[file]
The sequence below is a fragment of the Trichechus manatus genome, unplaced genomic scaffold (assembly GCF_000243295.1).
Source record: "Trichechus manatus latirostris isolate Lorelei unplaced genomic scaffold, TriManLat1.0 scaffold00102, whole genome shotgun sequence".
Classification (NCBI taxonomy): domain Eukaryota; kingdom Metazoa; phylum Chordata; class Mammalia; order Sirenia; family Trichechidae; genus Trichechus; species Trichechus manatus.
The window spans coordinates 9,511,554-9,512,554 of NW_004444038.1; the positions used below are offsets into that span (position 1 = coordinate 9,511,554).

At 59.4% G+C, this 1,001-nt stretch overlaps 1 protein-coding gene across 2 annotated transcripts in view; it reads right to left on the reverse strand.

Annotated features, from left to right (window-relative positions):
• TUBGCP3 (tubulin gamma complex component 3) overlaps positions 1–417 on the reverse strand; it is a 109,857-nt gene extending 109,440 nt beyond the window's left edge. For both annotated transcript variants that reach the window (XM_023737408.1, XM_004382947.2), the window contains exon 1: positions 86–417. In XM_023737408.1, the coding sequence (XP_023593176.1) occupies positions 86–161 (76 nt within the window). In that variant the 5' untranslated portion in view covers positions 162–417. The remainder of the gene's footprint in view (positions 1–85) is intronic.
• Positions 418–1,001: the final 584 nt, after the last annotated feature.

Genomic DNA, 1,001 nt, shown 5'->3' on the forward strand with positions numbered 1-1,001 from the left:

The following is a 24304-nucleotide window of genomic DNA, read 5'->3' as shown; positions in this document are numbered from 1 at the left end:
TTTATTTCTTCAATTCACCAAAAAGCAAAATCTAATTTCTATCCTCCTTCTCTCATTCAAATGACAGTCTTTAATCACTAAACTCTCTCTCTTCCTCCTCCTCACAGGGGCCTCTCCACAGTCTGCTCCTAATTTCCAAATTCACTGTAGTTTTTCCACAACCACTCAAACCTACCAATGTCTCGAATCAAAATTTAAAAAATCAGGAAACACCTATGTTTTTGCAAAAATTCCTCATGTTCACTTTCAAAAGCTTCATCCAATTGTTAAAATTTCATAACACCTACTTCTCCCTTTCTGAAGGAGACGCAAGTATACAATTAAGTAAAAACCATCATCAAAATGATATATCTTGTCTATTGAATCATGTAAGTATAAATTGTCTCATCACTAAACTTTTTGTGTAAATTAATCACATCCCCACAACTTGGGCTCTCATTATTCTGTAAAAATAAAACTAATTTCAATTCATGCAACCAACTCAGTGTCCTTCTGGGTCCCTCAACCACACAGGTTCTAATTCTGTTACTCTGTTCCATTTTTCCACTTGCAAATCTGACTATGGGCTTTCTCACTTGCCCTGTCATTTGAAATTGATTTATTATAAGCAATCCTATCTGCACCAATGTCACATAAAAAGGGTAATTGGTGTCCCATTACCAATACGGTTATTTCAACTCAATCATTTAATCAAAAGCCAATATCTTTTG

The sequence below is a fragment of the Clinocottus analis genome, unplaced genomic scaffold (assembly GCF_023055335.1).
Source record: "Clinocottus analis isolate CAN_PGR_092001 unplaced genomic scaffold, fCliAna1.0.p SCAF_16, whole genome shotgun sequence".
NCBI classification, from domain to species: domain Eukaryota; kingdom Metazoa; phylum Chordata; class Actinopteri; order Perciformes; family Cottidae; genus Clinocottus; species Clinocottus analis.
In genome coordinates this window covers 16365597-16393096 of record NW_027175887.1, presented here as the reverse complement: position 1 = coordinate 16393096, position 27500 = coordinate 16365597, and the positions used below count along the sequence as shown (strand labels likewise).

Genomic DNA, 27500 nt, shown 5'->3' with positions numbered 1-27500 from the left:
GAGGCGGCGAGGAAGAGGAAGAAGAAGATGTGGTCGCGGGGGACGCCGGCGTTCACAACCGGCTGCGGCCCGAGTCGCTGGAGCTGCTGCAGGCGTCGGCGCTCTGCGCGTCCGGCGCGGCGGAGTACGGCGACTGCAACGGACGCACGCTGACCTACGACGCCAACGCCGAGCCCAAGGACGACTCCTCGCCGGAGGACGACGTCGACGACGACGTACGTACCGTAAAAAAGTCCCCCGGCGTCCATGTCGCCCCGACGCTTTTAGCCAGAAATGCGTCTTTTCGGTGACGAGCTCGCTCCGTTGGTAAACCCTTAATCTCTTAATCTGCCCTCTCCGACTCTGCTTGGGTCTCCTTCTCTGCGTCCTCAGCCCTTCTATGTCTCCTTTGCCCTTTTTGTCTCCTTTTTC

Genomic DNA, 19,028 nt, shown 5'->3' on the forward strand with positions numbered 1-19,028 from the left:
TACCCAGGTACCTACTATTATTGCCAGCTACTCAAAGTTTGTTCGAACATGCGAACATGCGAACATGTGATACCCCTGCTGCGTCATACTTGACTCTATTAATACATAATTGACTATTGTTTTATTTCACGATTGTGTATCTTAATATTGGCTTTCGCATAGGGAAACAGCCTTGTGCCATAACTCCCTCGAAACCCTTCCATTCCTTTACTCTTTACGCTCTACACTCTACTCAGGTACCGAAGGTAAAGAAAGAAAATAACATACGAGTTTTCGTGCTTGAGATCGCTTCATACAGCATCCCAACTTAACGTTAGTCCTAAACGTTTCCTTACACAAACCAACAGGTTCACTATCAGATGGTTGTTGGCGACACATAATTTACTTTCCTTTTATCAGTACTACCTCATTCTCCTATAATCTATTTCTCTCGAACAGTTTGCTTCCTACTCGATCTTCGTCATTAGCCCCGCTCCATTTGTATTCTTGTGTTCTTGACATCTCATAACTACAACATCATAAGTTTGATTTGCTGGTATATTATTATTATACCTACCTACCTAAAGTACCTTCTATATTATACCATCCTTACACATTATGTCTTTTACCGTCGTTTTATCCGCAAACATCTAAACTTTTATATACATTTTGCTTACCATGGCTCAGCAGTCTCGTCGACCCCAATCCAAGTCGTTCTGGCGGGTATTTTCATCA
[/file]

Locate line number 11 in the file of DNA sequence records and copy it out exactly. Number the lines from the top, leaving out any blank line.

TTTATTTCTTCAATTCACCAAAAAGCAAAATCTAATTTCTATCCTCCTTCTCTCATTCAAATGACAGTCTTTAATCACTAAACTCTCTCTCTTCCTCCTCCTCACAGGGGCCTCTCCACAGTCTGCTCCTAATTTCCAAATTCACTGTAGTTTTTCCACAACCACTCAAACCTACCAATGTCTCGAATCAAAATTTAAAAAATCAGGAAACACCTATGTTTTTGCAAAAATTCCTCATGTTCACTTTCAAAAGCTTCATCCAATTGTTAAAATTTCATAACACCTACTTCTCCCTTTCTGAAGGAGACGCAAGTATACAATTAAGTAAAAACCATCATCAAAATGATATATCTTGTCTATTGAATCATGTAAGTATAAATTGTCTCATCACTAAACTTTTTGTGTAAATTAATCACATCCCCACAACTTGGGCTCTCATTATTCTGTAAAAATAAAACTAATTTCAATTCATGCAACCAACTCAGTGTCCTTCTGGGTCCCTCAACCACACAGGTTCTAATTCTGTTACTCTGTTCCATTTTTCCACTTGCAAATCTGACTATGGGCTTTCTCACTTGCCCTGTCATTTGAAATTGATTTATTATAAGCAATCCTATCTGCACCAATGTCACATAAAAAGGGTAATTGGTGTCCCATTACCAATACGGTTATTTCAACTCAATCATTTAATCAAAAGCCAATATCTTTTG